(364b) Developing SAFT-gamma Mie Models for Aqueous Electrolytes: Organic Salts and CO2-Brine Mixtures | AIChE

(364b) Developing SAFT-gamma Mie Models for Aqueous Electrolytes: Organic Salts and CO2-Brine Mixtures


Kournopoulos, S. - Presenter, Imperial College London
Ravipati, S., Imperial College London
Lazarou, G., Imperial College London
Di Lecce, S., Imperial College London
Jackson, G., Imperial College London
Galindo, A., Imperial College London
Thermodynamic modelling of electrolyte solutions proves particularly challenging for complex systems characterized by the presence of organic electrolytes, which are generally non-spherical molecules. SAFT-γ Mie [1,2] is a successful statistical thermodynamic framework to model bulk thermodynamic properties. SAFT-γ Mie is essentially the SAFT-VR Mie equation of state casted in a group contribution formulation, where each component can be constructed using functional groups that represent various molecular moieties. SAFT-VR Mie has been recently used to study ionic solutions [3] by incorporating the Mean Spherical Approximation (MSA) approach to account for the Coulombic interactions between ions in the presence of solvent molecules; the polar-polar and ion-polar interactions are implicitly treated with a separate Born solvation energy term. However, both of these electrostatic terms are limited to spherical molecules and further approximations are required to treat non-spherical species.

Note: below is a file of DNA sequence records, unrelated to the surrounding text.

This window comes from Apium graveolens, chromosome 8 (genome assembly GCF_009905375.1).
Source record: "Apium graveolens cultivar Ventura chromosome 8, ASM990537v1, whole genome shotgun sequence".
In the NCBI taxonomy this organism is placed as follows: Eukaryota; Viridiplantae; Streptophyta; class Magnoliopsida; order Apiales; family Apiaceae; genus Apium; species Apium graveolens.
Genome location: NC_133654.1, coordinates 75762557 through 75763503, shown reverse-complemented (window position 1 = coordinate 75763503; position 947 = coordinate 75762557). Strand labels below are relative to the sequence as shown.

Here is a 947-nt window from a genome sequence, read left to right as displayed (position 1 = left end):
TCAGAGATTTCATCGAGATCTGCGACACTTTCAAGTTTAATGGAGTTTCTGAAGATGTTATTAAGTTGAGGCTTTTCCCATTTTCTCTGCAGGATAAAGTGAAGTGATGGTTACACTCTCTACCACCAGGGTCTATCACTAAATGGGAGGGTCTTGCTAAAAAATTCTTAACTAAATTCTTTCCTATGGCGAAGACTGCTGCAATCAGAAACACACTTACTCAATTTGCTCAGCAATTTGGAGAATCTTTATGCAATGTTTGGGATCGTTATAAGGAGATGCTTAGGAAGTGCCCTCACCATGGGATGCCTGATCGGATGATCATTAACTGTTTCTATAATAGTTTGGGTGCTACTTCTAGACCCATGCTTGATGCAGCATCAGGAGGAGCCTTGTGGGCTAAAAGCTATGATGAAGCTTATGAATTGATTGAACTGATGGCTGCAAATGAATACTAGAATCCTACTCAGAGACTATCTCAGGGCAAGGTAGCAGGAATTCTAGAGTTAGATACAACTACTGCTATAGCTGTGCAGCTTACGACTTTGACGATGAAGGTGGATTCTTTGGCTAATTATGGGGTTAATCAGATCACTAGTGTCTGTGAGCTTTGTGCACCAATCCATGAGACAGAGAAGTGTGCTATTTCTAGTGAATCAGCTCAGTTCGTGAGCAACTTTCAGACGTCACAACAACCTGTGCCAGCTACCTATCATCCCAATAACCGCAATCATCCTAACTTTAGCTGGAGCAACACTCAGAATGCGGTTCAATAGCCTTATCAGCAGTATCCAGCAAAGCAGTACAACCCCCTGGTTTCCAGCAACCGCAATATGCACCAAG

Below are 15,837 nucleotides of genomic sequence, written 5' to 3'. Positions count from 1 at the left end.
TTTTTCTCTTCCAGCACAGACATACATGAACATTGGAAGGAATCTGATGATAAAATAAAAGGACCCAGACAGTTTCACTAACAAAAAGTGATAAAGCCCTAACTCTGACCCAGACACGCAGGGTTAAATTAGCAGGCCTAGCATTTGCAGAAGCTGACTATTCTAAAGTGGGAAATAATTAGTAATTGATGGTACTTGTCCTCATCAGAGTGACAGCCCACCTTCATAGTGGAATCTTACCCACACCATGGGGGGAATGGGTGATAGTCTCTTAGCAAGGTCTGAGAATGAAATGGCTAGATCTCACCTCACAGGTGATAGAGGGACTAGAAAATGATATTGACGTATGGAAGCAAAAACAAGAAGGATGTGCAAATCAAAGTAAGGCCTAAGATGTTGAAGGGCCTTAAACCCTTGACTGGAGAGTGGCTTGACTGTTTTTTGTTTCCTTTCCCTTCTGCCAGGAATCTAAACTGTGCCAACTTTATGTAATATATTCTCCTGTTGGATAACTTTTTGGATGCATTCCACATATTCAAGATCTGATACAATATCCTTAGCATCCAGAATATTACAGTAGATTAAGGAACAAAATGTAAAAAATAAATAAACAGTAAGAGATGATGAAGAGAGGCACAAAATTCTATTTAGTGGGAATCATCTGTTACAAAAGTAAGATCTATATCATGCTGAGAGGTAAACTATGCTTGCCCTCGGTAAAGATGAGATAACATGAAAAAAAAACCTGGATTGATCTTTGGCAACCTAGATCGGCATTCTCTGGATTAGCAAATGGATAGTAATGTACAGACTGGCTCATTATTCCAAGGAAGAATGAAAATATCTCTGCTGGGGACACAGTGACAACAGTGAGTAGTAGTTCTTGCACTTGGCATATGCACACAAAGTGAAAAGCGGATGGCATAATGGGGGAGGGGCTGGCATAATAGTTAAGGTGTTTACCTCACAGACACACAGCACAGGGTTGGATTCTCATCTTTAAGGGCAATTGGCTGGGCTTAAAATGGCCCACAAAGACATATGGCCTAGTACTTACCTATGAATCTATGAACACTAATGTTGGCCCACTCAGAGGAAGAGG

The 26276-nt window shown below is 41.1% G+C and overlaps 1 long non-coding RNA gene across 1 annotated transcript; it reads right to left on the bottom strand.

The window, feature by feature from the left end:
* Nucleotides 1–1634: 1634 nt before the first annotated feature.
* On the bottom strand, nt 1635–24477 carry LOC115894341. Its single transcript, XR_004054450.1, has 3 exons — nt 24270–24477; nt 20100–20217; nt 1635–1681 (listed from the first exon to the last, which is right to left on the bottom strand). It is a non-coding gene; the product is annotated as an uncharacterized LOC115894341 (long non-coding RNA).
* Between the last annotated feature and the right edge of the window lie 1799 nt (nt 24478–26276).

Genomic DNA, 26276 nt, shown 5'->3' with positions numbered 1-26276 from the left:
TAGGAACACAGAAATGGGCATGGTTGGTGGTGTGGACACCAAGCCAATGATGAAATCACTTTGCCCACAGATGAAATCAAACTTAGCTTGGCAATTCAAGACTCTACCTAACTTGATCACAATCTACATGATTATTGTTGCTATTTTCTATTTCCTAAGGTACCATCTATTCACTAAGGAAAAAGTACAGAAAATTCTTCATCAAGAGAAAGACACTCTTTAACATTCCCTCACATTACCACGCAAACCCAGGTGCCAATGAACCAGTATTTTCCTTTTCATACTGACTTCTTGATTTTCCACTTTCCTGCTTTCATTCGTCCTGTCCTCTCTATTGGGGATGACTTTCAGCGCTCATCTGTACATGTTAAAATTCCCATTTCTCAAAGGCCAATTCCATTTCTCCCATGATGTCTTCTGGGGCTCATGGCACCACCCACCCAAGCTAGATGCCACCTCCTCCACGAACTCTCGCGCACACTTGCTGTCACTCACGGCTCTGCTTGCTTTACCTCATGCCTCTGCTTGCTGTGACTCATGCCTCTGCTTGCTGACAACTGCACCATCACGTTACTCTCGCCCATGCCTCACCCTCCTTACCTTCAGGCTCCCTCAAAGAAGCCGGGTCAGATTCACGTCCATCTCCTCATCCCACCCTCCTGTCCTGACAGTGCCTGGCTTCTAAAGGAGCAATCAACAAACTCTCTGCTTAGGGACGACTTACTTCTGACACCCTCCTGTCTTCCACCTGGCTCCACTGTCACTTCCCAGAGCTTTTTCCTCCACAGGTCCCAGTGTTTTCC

Molecular simulations have been widely used to assess the necessary approximations to develop statistical mechanical theories of fluids. In this work we compare the electrostatic contributions to the chemical potential predicted using various primitive approaches (MSA, Debye-Huckel, Born) against simulation data for model systems that incorporate the solvent explicitly. We also compare two different methodologies that we developed to account for cases were some of the charged compounds are non-spherical.

Estimating the chemical potential of charged molecules using traditional molecular simulation techniques is challenging. Thus, we have used the expanded ensemble transition matrix method [4] to run these calculations robustly and efficiently. The theoretical predictions were compared with simulation data to provide a better understanding of the implications of the assumptions employed within the SAFT-γ Mie electrolyte framework.

Finally, the methodology is applied to real systems like brine-CO2 mixtures and short chain carboxylate salt solutions. The fitted models for these mixtures are characterized by good accuracy and can be used to model properties like salt and CO2 solubility, vapor pressures and densities.


[1] V. Papaioannou, T. Lafitte, C. Avendaño, C.S. Adjiman, G. Jackson, E.A. Müller and A. Galindo, J. Chem. Phys., 140, 054107 (2014)

[2] V. Papaioannou, F. Calado, T. La, S. Dufal, M. Sadeqzadeh, G. Jackson, C.S. Adjiman, A. Galindo, Fluid Phase Equilib., 416, 104 (2016)

[3] D.K. Eriksen, G. Lazarou, A. Galindo, G. Jackson, C.S. Adjiman, A.J. Haslam, Mol. Phys. 114, 2724 (2016)

[4] A.S. Paluch, S. Jayaraman, J.K. Shah, E.J. Maginn, J. Chem. Phys. 133 124504 (2010)